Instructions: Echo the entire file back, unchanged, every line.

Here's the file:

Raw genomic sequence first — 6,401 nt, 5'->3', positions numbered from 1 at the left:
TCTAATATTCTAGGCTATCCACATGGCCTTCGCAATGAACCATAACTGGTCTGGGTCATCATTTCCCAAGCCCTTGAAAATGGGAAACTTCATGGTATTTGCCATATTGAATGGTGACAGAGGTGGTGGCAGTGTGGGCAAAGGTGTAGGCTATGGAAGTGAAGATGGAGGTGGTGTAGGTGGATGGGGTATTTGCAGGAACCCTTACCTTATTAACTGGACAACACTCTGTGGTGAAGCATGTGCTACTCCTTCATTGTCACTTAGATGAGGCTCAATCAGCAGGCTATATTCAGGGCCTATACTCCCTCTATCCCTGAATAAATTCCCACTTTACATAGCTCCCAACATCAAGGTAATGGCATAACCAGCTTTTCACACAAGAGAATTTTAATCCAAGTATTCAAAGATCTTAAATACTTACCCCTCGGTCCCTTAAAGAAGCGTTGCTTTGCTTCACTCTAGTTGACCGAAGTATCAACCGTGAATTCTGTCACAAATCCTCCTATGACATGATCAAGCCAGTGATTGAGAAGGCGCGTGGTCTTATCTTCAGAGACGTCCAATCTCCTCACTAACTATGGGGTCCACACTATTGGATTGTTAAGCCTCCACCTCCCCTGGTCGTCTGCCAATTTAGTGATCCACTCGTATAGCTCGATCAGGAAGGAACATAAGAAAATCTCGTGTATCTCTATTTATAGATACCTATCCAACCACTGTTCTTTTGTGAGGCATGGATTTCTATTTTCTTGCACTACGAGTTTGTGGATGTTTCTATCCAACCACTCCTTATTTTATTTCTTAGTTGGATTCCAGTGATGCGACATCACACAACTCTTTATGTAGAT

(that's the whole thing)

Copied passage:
Raw genomic sequence first — 6,401 nt, 5'->3', positions numbered from 1 at the left:
TCTAATATTCTAGGCTATCCACATGGCCTTCGCAATGAACCATAACTGGTCTGGGTCATCATTTCCCAAGCCCTTGAAAATGGGAAACTTCATGGTATTTGCCATATTGAATGGTGACAGAGGTGGTGGCAGTGTGGGCAAAGGTGTAGGCTATGGAAGTGAAGATGGAGGTGGTGTAGGTGGATGGGGTATTTGCAGGAACCCTTACCTTATTAACTGGACAACACTCTGTGGTGAAGCATGTGCTACTCCTTCATTGTCACTTAGATGAGGCTCAATCAGCAGGCTATATTCAGGGCCTATACTCCCTCTATCCCTGAATAAATTCCCACTTTACATAGCTCCCAACATCAAGGTAATGGCATAACCAGCTTTTCACACAAGAGAATTTTAATCCAAGTATTCAAAGATCTTAAATACTTACCCCTCGGTCCCTTAAAGAAGCGTTGCTTTGCTTCACTCTAGTTGACCGAAGTATCAACCGTGAATTCTGTCACAAATCCTCCTATGACATGATCAAGCCAGTGATTGAGAAGGCGCGTGGTCTTATCTTCAGAGACGTCCAATCTCCTCACTAACTATGGGGTCCACACTATTGGATTGTTAAGCCTCCACCTCCCCTGGTCGTCTGCCAATTTAGTGATCCACTCGTATAGCTCGATCAGGAAGGAACATAAGAAAATCTCGTGTATCTCTATTTATAGATACCTATCCAACCACTGTTCTTTTGTGAGGCATGGATTTCTATTTTCTTGCACTACGAGTTTGTGGATGTTTCTATCCAACCACTCCTTATTTTATTTCTTAGTTGGATTCCAGTGATGCGACATCACACAACTCTTTATGTAGAT